The Code of the City
Standards and codes dictate virtually all aspects of urban development. The same standards for subdividing land, grading, laying streets and utilities, and configuring rights-of-way and street widths to accommodate cars (rather than pedestrians) have been adopted in many areas of the world regardless of variations in local environments. In The Code of the City, Eran Ben-Joseph examines the relationship between standards and place making. He traces the evolution of codes and standards and analyzes their impact on the modern city and its suburbs, arguing that it is time for development regulations to reflect site-specific and localized physical design.
Standards and codes were meant to bring order and safety to the city building process. But now, Ben-Joseph argues, these accumulated rules and their widespread application illustrate a disconnect between the original rationale for their existence and their actual effect on the natural and human environment. To discover how this separation of codes from local conditions came about, he looks at the origins of urban standards and their use, from early civilization through the rapid urbanization of the nineteenth century. He provides examples that demonstrate how standards have shaped residential developments and reshaped the natural landscape. And he considers alternatives for the future—innovation and de facto deregulation by private developers, new design technologies, and place-based regulations reflecting local conditions. Standards, writes Ben-Joseph, will continue to shape the built environment, but they must be flexible enough to allow for innovation and contribute to the development of sustainable and desirable communities.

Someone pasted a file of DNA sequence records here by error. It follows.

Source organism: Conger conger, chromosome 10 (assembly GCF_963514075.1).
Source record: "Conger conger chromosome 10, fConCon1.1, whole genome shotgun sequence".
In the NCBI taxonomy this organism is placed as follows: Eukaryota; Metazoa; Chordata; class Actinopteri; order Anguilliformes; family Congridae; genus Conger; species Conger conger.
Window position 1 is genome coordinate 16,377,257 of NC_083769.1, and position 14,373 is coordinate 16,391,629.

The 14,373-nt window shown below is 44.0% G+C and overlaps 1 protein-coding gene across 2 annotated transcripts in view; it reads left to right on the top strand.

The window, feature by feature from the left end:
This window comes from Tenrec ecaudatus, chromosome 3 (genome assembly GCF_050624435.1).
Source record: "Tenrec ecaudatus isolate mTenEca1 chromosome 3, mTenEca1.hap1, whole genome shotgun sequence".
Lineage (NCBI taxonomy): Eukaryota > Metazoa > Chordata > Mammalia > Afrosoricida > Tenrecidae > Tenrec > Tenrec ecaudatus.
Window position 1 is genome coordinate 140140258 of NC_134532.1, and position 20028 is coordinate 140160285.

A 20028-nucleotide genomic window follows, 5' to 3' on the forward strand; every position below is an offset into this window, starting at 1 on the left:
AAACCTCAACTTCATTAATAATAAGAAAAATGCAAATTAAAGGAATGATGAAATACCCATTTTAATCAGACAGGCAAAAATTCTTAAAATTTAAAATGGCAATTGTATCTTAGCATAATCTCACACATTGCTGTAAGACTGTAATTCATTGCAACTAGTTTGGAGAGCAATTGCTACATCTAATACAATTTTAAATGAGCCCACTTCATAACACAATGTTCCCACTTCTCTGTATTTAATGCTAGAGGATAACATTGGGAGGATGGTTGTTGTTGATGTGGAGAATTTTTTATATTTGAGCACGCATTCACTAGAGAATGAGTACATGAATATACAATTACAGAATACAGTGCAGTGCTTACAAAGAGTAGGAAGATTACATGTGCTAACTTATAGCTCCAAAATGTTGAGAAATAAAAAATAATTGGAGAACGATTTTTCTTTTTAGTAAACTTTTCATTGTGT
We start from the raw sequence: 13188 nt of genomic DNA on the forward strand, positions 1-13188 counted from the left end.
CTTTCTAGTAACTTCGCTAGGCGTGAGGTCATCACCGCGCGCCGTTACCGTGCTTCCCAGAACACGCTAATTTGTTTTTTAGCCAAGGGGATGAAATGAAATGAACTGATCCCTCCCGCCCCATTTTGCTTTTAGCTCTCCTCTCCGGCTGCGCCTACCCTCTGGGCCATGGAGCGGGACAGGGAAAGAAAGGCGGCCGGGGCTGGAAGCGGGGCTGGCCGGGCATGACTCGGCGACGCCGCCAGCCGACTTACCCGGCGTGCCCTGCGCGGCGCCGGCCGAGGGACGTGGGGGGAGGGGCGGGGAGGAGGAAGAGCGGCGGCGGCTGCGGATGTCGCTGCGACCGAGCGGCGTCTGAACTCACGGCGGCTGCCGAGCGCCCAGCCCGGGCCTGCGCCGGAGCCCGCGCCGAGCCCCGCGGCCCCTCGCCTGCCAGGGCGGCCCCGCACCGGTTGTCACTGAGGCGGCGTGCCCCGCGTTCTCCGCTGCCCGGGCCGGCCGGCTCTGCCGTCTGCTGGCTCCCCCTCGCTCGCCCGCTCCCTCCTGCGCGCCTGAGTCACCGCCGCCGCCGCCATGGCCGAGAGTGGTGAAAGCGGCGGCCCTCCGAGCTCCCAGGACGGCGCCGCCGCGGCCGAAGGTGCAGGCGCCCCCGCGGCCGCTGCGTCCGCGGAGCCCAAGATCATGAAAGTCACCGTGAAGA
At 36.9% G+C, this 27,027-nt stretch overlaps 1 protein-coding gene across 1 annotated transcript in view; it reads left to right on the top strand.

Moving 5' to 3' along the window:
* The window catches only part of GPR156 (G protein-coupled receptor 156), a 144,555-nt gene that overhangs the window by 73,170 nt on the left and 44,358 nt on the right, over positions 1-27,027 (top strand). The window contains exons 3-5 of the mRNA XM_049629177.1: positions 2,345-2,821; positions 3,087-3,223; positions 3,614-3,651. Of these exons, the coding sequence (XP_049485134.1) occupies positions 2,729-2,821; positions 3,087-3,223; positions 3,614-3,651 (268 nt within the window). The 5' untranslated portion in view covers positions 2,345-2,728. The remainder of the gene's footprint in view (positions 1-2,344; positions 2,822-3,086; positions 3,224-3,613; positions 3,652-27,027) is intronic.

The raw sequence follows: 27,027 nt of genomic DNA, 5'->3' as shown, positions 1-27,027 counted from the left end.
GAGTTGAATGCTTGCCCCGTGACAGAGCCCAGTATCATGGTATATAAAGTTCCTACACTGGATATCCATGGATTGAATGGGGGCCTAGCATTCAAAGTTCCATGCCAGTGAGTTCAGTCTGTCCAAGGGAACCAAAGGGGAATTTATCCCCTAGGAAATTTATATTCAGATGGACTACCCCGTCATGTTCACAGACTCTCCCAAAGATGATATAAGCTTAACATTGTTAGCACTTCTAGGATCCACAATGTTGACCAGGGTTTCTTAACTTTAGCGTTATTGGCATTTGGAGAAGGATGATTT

About the Author
Eran Ben-Joseph has worked as a city planner and urban designer in Europe, Asia, the Middle East, and the United States. Professor of Landscape Architecture and Planning at MIT, he is the author of The Code of the City (MIT Press) and coauthor of Streets and the Shaping of Towns and Cities and RENEW Town.